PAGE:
Theory of Clause

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This paper will analyze the theory of Clause as Representation including discussion of types of process, participant and circumstance and their realizations, and suggest ways in which this aspect of grammar might influence English Language Teaching (ELT) course design.


Usually, relative clause cannot stand alone as a sentence. In contrast to dependent clause, independent or main clause is a clause that can stand alone. Main clause is synonymous to a simple sentence. In essence, clause is the basic unit of meaning in the English language (Stuart-Smith, 2003). Either dependent or independent, a clause conveys a message. This paper, on the other hand, examines the relative clause as a basic unit of a language in relation to functional grammar, especially in the ideational metafunction level. Here, the use of the word clause will refer to dependent clause.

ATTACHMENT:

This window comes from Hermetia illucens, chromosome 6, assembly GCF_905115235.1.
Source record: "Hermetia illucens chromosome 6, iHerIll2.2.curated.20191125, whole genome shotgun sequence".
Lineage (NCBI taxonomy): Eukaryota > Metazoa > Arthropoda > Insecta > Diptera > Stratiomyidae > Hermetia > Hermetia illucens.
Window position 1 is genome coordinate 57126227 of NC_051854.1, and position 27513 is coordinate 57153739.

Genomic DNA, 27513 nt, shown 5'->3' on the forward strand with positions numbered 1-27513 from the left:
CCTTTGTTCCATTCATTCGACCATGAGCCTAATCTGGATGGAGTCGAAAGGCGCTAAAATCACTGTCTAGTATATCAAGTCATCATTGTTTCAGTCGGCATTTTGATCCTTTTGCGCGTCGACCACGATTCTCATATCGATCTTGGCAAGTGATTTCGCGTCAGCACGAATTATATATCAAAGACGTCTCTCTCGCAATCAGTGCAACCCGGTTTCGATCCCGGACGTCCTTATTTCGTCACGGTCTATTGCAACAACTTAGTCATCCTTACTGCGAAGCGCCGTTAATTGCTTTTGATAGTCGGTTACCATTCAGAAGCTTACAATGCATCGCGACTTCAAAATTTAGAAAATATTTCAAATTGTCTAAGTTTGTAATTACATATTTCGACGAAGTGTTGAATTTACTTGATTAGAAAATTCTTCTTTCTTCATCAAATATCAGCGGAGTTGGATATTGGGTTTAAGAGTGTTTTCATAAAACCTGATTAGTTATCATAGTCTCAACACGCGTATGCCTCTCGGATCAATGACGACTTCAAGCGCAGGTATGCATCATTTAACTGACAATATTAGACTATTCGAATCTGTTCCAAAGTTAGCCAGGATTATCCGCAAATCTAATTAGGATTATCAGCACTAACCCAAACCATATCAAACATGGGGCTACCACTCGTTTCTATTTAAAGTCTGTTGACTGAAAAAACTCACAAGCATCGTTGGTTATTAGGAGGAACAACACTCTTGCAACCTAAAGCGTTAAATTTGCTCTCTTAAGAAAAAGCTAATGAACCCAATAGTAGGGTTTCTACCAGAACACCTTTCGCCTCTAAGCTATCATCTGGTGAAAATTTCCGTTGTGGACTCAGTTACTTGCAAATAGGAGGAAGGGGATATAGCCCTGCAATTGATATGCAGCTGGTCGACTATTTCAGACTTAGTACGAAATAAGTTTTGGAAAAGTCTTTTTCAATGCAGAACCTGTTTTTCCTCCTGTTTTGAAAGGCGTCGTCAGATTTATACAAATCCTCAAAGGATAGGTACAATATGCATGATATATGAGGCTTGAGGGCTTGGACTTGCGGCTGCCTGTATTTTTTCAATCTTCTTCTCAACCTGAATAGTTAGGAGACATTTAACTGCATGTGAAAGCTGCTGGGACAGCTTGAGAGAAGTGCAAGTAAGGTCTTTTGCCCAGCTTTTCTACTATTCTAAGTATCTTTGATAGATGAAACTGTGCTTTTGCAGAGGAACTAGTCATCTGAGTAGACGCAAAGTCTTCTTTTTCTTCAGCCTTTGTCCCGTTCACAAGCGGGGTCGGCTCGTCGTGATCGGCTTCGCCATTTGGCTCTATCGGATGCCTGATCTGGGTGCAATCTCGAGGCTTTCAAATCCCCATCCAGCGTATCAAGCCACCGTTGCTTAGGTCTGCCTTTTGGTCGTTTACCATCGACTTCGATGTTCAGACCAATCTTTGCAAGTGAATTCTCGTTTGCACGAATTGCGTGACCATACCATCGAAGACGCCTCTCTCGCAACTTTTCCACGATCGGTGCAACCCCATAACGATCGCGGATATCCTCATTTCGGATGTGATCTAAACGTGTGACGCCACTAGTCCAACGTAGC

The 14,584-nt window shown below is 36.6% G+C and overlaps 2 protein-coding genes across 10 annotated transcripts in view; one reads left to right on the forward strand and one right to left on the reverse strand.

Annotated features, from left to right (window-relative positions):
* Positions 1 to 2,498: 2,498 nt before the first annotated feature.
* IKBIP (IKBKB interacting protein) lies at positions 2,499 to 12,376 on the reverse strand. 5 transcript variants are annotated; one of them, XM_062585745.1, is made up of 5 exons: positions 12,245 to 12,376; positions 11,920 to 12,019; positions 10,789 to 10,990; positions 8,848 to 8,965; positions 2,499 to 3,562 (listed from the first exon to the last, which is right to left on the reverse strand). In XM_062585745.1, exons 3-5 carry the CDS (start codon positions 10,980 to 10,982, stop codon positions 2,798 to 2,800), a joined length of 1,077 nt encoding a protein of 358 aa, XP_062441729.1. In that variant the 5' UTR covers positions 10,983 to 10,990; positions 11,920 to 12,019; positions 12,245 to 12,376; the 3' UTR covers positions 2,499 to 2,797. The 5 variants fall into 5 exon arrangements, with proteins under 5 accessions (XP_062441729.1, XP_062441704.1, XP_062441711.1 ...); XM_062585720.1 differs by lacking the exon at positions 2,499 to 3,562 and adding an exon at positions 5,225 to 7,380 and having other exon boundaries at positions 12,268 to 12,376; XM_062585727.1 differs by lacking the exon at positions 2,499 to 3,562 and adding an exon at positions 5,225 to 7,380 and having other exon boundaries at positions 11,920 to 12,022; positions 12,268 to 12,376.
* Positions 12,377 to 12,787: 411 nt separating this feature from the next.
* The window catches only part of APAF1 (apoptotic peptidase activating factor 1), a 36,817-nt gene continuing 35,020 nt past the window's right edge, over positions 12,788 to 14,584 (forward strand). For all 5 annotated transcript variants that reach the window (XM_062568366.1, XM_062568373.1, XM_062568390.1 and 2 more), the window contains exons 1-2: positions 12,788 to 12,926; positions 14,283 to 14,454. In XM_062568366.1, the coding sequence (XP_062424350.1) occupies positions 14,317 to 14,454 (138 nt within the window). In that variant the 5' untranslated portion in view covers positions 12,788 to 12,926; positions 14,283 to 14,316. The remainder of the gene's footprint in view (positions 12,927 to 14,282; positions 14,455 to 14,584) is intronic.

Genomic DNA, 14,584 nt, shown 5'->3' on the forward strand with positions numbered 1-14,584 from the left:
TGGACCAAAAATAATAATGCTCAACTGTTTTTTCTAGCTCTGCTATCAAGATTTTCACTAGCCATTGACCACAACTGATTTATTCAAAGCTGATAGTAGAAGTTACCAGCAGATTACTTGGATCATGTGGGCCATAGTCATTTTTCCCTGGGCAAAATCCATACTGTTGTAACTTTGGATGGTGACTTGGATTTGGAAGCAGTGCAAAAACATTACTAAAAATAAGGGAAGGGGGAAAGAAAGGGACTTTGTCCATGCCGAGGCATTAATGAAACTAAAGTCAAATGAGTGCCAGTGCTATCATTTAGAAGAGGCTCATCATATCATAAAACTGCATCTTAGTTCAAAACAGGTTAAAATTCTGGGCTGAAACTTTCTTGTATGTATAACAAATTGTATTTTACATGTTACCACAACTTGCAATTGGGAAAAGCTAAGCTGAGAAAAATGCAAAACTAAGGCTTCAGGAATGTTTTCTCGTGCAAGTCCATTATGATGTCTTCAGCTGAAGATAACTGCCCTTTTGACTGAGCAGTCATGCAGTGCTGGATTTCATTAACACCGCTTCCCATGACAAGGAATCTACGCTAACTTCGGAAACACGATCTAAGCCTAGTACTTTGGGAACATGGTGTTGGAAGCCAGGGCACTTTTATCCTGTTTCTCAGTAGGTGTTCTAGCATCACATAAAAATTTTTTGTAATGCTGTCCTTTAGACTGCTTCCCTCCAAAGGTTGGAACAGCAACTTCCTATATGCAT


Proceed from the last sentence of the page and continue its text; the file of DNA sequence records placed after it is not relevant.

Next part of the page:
The usage of a clause in the different world languages differs greatly. There are three identified dimensions of these differences: (1) position of the clause with respect to the head noun or the noun being modified; (2) how a clause is marked; (3) the absence or presence of a pronominal reflex (Celce-Murcia & Larsen-Freeman, 1999, p.573). In the English language, a clause follows the head noun. For instance, in the sentence, "San Antonio is a city that has experienced very rapid growth," the head-noun San Antonio precedes the italicized clause. To place the clause before the head noun in a sentence sounds, if not ungrammatical, awkward. Farsi and Arabic languages share similar syntactic pattern in the clause usage compared to most European languages. ...
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